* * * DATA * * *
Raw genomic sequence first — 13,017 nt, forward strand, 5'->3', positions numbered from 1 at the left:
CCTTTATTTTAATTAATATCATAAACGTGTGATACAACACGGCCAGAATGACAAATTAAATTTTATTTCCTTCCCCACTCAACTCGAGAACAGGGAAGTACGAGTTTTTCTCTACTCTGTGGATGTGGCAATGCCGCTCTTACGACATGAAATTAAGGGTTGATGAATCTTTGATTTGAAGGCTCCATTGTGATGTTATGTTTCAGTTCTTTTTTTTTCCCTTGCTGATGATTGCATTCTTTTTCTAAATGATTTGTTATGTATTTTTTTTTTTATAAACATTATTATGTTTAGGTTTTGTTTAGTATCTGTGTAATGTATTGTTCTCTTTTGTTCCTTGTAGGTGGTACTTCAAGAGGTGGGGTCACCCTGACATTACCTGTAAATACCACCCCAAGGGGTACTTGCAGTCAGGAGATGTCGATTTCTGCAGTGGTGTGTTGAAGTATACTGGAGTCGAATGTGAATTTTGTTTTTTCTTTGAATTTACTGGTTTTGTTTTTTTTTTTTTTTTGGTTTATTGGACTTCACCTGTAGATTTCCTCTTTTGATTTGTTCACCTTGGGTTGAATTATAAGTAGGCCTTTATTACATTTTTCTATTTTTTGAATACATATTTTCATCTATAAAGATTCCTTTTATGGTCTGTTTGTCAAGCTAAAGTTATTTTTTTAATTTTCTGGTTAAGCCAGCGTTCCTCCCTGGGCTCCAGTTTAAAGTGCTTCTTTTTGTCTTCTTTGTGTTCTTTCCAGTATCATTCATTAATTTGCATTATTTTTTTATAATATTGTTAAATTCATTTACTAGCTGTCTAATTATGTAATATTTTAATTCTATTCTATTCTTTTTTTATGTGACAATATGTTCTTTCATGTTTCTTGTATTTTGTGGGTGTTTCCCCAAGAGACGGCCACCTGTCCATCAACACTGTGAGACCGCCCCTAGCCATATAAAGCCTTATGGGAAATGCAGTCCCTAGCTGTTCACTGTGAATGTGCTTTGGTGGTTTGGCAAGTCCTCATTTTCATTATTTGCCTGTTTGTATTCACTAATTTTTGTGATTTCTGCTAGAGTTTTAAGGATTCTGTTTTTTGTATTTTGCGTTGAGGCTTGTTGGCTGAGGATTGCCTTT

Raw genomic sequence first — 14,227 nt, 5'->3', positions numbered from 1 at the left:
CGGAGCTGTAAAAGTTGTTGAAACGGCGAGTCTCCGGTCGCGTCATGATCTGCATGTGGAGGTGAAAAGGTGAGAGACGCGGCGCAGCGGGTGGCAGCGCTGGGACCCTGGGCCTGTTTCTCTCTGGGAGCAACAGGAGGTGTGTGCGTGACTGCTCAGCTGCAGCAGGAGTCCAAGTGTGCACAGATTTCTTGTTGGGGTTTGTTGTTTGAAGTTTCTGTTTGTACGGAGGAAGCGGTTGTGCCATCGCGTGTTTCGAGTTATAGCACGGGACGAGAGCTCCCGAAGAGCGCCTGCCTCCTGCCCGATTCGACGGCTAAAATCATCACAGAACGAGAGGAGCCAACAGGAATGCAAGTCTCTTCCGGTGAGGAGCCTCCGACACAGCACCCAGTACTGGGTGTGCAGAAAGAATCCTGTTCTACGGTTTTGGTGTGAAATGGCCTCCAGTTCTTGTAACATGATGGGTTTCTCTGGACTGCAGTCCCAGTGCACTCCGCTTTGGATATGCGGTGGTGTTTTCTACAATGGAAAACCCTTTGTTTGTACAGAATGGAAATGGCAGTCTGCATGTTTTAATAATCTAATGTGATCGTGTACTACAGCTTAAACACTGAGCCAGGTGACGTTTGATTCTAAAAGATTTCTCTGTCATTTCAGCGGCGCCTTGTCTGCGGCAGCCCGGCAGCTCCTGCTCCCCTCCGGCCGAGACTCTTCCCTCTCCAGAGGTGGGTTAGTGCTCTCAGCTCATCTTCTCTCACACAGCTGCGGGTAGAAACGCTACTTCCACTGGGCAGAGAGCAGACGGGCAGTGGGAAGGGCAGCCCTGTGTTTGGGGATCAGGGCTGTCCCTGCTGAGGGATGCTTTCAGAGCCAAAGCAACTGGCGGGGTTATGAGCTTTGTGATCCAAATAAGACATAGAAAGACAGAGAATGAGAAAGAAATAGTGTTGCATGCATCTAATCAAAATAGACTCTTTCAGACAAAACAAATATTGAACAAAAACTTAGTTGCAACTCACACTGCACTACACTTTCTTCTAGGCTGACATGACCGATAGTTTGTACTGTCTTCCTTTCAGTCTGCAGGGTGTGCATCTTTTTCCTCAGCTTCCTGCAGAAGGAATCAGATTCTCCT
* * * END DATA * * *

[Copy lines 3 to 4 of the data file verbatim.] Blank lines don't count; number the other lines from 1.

Raw genomic sequence first — 14,227 nt, 5'->3', positions numbered from 1 at the left:
CGGAGCTGTAAAAGTTGTTGAAACGGCGAGTCTCCGGTCGCGTCATGATCTGCATGTGGAGGTGAAAAGGTGAGAGACGCGGCGCAGCGGGTGGCAGCGCTGGGACCCTGGGCCTGTTTCTCTCTGGGAGCAACAGGAGGTGTGTGCGTGACTGCTCAGCTGCAGCAGGAGTCCAAGTGTGCACAGATTTCTTGTTGGGGTTTGTTGTTTGAAGTTTCTGTTTGTACGGAGGAAGCGGTTGTGCCATCGCGTGTTTCGAGTTATAGCACGGGACGAGAGCTCCCGAAGAGCGCCTGCCTCCTGCCCGATTCGACGGCTAAAATCATCACAGAACGAGAGGAGCCAACAGGAATGCAAGTCTCTTCCGGTGAGGAGCCTCCGACACAGCACCCAGTACTGGGTGTGCAGAAAGAATCCTGTTCTACGGTTTTGGTGTGAAATGGCCTCCAGTTCTTGTAACATGATGGGTTTCTCTGGACTGCAGTCCCAGTGCACTCCGCTTTGGATATGCGGTGGTGTTTTCTACAATGGAAAACCCTTTGTTTGTACAGAATGGAAATGGCAGTCTGCATGTTTTAATAATCTAATGTGATCGTGTACTACAGCTTAAACACTGAGCCAGGTGACGTTTGATTCTAAAAGATTTCTCTGTCATTTCAGCGGCGCCTTGTCTGCGGCAGCCCGGCAGCTCCTGCTCCCCTCCGGCCGAGACTCTTCCCTCTCCAGAGGTGGGTTAGTGCTCTCAGCTCATCTTCTCTCACACAGCTGCGGGTAGAAACGCTACTTCCACTGGGCAGAGAGCAGACGGGCAGTGGGAAGGGCAGCCCTGTGTTTGGGGATCAGGGCTGTCCCTGCTGAGGGATGCTTTCAGAGCCAAAGCAACTGGCGGGGTTATGAGCTTTGTGATCCAAATAAGACATAGAAAGACAGAGAATGAGAAAGAAATAGTGTTGCATGCATCTAATCAAAATAGACTCTTTCAGACAAAACAAATATTGAACAAAAACTTAGTTGCAACTCACACTGCACTACACTTTCTTCTAGGCTGACATGACCGATAGTTTGTACTGTCTTCCTTTCAGTCTGCAGGGTGTGCATCTTTTTCCTCAGCTTCCTGCAGAAGGAATCAGATTCTCCT